At work I teach English and French. I don’t think about being a poet. My students don’t know that I’m a poet.
I make coffee. I dress. I make sure my kids are up. I drive out of the city into farmland. I unlock my classroom door. And this is why my poems are so spare. I have writing hours, not a writing day. I imagine that when I no longer have to work, my lines will lengthen. They will get prose-like. I will expand.
I married at age 23. My husband and I bought a run-down house in San Antonio that we couldn’t afford to fix up. Nor did we have any skills to fix it up - we were too caught up in our own problems to own or take care of anything. Most of the rooms remained unfurnished the entire time we lived there. When we moved in I declared the back room as my writing room. It had a wall of windows. One night, I opened the door and four feral cats were sprawled across my desk and books. They stared at me insolently. They had come in through a broken window. Later, the entire room filled with moths. The moths nested in all the books. I wrote in that room for 8 years, but never sent a poem out. I never published. I was too cut-off, too internal. The cats and the moths knew it. I don’t remember when I wrote in there.
Some mornings I listen to poetry on my commute. Certain poets from commonplace podcast are associated with specific images from my route. Alice Notley is the apartment complex next to the bare field. Shane McCrae is the steep hill with the 1812 war cemetery elevated above the road and its circle of stones. I want to crane my neck to see them, but I will crash into the ditch. Here I heard him talk about lynchings. Olena Kalytiak Davis is Arctic Island, the ice cream place open at 7:00 A.M., even when it snows. Her voice surprised me as the most incongruous with her printed words.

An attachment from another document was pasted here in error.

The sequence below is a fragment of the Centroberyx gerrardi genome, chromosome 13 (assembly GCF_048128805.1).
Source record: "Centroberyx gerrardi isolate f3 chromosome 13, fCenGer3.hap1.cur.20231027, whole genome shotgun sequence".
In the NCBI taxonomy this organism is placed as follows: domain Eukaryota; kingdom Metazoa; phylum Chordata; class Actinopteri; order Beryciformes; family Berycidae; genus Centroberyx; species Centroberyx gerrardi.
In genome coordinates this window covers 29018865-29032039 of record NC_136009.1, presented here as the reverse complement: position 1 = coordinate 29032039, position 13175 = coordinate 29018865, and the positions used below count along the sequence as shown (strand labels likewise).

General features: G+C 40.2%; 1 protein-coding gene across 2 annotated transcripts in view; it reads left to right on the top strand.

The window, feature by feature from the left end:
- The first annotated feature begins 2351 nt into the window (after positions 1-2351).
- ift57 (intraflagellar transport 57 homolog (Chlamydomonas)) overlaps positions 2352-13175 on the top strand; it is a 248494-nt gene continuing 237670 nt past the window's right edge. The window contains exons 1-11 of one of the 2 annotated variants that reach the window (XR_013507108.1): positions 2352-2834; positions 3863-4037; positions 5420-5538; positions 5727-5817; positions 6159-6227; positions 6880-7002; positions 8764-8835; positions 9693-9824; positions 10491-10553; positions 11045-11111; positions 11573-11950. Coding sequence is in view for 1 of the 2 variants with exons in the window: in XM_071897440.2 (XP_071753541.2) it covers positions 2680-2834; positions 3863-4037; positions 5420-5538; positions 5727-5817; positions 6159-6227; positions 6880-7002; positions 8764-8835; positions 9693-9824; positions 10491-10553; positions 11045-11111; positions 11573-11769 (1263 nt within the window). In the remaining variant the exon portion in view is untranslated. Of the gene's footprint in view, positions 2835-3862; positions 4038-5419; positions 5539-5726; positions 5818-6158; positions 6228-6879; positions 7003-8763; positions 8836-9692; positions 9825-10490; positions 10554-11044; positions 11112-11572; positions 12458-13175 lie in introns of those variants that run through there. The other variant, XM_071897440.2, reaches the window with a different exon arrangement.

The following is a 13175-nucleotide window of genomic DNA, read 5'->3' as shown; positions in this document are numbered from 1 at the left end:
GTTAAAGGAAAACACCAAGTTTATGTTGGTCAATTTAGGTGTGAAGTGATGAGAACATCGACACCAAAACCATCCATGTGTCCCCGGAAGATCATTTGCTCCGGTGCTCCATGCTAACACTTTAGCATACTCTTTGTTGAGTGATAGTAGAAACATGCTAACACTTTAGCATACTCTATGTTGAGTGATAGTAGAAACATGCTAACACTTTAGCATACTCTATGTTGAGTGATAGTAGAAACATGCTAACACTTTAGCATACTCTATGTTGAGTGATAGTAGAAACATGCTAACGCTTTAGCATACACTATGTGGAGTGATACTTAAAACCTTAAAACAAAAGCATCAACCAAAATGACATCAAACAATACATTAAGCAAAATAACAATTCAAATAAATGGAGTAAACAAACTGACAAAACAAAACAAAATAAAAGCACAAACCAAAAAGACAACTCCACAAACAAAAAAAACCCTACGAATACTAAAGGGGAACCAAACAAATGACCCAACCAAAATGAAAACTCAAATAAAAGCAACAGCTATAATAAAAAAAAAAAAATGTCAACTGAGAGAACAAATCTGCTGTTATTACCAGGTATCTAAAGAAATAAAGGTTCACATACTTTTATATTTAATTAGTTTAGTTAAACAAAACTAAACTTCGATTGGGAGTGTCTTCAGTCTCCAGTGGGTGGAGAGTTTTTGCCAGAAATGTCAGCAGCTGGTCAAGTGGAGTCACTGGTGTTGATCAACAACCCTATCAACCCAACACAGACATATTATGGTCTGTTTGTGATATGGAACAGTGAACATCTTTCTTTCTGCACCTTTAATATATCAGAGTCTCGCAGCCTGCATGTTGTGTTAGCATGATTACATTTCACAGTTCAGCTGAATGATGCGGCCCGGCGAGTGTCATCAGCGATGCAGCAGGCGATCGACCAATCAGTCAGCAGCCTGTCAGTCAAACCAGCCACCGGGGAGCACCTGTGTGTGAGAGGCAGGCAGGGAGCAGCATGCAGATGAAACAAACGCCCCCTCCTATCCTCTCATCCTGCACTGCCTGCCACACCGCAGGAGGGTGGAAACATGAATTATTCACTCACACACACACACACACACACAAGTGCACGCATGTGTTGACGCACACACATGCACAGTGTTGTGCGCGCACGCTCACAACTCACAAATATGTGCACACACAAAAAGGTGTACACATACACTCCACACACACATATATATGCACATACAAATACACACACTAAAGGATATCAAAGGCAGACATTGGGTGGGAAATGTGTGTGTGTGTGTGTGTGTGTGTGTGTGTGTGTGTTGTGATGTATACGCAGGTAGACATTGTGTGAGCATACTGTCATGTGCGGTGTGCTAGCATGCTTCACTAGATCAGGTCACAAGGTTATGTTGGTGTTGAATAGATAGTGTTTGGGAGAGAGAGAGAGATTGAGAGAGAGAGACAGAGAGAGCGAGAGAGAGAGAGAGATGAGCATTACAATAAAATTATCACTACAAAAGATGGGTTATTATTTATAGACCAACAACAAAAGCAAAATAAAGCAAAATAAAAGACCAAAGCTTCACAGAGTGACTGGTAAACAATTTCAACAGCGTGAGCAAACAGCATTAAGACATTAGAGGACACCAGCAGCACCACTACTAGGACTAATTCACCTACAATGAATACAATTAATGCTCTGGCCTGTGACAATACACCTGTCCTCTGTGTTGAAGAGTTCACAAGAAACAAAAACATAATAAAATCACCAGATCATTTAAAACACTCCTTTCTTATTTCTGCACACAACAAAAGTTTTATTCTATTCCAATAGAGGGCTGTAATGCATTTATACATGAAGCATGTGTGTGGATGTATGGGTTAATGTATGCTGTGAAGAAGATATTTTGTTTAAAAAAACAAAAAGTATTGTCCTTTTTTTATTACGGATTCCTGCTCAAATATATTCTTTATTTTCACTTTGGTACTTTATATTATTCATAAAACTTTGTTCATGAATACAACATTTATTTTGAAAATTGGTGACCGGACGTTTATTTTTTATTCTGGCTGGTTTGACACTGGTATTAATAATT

I’ve listened to hundreds of songs on my route, but none of the songs are deeply associated with the landscape like the words of these poets.
The poets I love while I work on a manuscript are part of the writing day.
This past decade I wrote in bed each night. Proust wrote in bed too and so I am not ashamed of this.
Every time I finish a book, I feel that all the poems have left me. I feel that I am empty and free. When I am ready to write again, I will become aware of the poetry in the space around me. I cannot associate writing with time; I can only associate my writing with space. There is no writing day.
Jessica Cuello is the author of Hunt (The Word Works, 2017) and Pricking (Tiger Bark Press, 2016). She has been awarded The 2017 CNY Book Award (for Pricking), The 2016 Washington Prize (for Hunt), The New Letters Poetry Prize, a Saltonstall Fellowship, and most recently, The New Ohio Review Poetry Prize. Her newest poems are forthcoming in Crab Orchard Review, Copper Nickel, Cave Wall, Pleiades, Crab Creek Review, and Barrow Street.